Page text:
A few weeks ago I got an email requesting my participation on a Skype video conference. The request came from the Marquette University Ronald McNair program. As a former undergraduate fellow of the McNair program, I jumped at the chance. If you teach teenagers and are unfamiliar with this program, or any of the EOP/ TRIO programs, it is worth checking out. The opportunities and experiences offered our immensely valuable to any student.
Well, I digress…back to Skype. I was almost too ashamed to say that I was not a ‘skyper’. Finally, I broke the news to the director, but promised to be ready for the video conference either way. I followed the super simple directions he sent me (THREE steps) and was up and running with a Skype account in less than ten minutes. I decided to experiment and uploaded my gmail contacts. Skype matched up any contacts with Skype accounts. WOW! Apparently 1/2 of every adult I know has a Skype account. I loaded in my contacts, ran to the bathroom to throw on some make-up and earrings, and began video-calling everyone I knew.
Implications for Students
After having such an engaging time skyping with my friends and co-workers, I knew that I had to bring this to my students. If I was engaged through this medium, surely my students would be! I paid a visit to my good friend, The Google, and was amazed with what I found out about how Skype is used in the classroom. Here are a few of the great ideas that I plan to steal immediately!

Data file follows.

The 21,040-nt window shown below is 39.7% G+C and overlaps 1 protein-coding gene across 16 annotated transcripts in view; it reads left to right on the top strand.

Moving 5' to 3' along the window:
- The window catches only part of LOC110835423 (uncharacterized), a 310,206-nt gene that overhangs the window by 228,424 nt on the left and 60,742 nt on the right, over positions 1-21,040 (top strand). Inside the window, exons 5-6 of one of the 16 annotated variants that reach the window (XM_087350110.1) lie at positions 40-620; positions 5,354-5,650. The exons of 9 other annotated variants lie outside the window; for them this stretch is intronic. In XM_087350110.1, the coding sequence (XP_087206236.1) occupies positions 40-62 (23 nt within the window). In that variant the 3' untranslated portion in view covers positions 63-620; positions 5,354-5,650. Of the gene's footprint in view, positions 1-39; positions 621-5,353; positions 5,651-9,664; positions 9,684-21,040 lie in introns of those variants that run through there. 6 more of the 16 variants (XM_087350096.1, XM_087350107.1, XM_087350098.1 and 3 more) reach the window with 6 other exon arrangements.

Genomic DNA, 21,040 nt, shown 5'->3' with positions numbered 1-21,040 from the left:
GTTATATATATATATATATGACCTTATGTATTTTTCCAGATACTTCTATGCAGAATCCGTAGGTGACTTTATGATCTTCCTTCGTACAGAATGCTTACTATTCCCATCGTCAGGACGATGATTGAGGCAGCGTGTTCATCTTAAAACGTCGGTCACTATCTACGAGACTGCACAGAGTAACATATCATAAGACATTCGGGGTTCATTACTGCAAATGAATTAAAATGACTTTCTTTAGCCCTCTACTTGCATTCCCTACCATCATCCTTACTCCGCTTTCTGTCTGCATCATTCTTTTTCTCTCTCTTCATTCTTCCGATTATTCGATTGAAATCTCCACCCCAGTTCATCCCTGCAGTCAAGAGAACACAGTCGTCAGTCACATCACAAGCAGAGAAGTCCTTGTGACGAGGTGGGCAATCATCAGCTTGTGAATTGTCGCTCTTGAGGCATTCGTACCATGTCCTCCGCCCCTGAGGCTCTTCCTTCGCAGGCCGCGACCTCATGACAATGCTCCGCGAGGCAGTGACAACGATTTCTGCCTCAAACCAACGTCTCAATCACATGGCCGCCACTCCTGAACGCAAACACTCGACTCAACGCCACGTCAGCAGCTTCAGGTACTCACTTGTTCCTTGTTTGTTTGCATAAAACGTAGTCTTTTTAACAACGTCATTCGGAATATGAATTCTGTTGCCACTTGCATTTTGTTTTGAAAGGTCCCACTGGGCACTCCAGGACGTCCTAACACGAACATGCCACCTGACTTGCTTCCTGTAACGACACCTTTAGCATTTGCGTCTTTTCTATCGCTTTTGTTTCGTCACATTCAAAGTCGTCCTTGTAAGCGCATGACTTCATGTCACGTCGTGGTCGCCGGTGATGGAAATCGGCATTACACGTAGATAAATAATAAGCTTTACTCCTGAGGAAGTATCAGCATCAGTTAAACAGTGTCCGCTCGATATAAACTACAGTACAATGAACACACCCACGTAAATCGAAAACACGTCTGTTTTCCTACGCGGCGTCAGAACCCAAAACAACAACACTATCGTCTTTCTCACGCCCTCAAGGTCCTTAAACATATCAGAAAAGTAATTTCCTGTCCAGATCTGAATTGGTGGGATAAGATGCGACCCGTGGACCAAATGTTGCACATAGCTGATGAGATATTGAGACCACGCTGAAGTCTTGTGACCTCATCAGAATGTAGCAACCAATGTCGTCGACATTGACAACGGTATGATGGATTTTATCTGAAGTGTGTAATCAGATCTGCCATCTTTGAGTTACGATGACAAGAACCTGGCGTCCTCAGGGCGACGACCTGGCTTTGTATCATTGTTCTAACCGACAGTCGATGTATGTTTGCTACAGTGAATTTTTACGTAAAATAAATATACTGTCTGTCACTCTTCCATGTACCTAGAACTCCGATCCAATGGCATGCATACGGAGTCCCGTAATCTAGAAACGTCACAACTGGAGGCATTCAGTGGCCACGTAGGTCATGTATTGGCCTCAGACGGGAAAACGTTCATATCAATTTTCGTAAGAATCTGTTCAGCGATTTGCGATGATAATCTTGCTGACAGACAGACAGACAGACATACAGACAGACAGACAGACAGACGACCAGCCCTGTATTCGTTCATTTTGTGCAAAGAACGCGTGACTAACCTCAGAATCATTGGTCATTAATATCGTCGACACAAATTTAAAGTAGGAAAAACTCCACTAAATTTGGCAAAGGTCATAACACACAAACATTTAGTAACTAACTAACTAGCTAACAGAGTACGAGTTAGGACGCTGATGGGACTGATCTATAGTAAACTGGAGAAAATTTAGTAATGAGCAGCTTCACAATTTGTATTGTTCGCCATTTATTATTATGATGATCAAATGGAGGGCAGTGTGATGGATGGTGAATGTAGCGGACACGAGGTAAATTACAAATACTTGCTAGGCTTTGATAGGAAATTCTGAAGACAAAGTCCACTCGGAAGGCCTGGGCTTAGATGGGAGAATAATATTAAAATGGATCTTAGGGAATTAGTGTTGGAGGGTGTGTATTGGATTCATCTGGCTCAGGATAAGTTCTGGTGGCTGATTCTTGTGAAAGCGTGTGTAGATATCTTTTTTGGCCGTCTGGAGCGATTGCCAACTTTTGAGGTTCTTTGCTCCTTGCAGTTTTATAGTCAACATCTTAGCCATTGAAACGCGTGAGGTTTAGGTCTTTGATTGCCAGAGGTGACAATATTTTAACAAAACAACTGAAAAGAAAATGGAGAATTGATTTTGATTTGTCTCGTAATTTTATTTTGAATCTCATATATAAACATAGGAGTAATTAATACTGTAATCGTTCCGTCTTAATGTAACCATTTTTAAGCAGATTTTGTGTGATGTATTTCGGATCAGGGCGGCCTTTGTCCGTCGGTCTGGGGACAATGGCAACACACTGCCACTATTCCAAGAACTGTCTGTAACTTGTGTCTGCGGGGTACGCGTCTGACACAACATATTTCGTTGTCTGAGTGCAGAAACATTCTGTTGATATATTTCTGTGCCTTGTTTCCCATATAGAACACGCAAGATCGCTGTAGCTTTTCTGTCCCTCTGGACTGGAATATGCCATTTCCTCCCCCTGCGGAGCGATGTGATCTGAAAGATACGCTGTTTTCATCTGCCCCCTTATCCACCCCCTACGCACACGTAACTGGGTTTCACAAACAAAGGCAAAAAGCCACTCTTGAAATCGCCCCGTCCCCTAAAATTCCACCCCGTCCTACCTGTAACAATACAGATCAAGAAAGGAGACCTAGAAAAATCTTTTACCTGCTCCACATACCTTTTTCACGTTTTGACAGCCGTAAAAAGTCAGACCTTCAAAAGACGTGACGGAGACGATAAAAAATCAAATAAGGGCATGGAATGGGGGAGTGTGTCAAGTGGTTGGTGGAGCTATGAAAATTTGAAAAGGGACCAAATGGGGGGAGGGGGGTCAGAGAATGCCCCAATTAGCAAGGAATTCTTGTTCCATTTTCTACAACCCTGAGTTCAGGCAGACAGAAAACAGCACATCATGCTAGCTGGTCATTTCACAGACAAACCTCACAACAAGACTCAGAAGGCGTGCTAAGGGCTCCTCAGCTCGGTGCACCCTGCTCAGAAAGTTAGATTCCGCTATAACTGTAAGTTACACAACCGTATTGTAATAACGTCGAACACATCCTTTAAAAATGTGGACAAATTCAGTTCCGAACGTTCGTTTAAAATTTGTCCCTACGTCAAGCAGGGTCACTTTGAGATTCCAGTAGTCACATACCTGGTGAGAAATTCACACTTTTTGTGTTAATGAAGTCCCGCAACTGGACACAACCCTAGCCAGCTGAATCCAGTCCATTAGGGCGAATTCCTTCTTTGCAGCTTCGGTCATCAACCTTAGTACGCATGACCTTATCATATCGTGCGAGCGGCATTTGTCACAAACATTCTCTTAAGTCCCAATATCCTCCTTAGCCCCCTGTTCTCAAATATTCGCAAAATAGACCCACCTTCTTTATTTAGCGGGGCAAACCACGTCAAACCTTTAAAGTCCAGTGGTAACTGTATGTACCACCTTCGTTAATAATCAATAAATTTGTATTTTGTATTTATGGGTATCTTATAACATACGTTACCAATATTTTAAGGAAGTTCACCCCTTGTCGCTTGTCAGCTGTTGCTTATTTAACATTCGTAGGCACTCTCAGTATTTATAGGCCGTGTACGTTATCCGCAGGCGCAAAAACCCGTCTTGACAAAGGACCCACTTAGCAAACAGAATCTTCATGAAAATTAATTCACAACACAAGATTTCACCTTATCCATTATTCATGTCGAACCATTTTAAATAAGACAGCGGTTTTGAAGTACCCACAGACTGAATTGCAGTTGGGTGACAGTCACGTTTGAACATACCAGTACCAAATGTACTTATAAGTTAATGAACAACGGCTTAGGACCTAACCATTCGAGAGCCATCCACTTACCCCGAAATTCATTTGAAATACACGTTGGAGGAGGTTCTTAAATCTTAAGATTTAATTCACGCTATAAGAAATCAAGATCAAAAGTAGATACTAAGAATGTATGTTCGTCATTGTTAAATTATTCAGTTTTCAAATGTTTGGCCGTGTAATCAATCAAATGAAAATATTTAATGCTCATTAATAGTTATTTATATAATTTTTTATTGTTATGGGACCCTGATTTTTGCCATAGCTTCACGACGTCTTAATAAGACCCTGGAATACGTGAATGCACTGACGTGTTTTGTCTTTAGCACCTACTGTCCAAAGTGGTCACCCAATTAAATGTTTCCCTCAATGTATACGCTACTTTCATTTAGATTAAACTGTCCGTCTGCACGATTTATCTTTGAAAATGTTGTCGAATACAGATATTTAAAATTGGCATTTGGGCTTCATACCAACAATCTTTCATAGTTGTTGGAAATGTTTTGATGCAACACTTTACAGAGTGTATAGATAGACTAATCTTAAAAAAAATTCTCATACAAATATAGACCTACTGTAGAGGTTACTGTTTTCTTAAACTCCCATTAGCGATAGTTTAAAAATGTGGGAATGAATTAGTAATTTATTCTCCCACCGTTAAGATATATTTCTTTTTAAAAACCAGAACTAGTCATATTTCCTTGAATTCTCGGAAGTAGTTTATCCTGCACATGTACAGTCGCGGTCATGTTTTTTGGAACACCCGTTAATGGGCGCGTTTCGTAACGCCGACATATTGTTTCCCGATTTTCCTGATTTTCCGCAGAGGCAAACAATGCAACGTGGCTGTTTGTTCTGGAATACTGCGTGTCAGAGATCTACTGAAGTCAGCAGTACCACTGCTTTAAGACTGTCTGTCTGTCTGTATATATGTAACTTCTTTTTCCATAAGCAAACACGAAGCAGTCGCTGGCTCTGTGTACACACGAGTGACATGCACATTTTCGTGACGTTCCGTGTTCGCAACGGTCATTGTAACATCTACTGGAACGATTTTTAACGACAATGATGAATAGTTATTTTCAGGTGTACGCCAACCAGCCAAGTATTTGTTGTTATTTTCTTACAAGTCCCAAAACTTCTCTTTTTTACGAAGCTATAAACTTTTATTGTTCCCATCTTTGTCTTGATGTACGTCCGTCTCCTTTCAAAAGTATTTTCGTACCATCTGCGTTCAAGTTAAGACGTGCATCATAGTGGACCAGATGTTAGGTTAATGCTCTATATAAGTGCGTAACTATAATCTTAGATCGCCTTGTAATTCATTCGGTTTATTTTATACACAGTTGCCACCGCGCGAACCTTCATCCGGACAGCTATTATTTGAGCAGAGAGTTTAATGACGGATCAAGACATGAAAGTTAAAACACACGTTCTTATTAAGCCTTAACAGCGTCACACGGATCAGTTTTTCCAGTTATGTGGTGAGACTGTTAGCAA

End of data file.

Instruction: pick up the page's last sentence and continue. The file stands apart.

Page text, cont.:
1. Pen pals—Ditch the paper and speak face to face. This opens up options for more in depth projects and deeper interactions.
2.Language studies—Do you teach another language? Open up some communication with native language speakers. Students can interact with everyday people that speak the language that they are learning.
3. Journalism—Interview that editor, writer, or reporter with your whole class. Open up a dialogue that isn’t one sided.
4. Holidays around the world–Venture out and make friends. Get a class pen pal or just a buddy in another state, culture, or community. Partner up and exchange ideas at that special time of the year for your students. See how others recognize special days.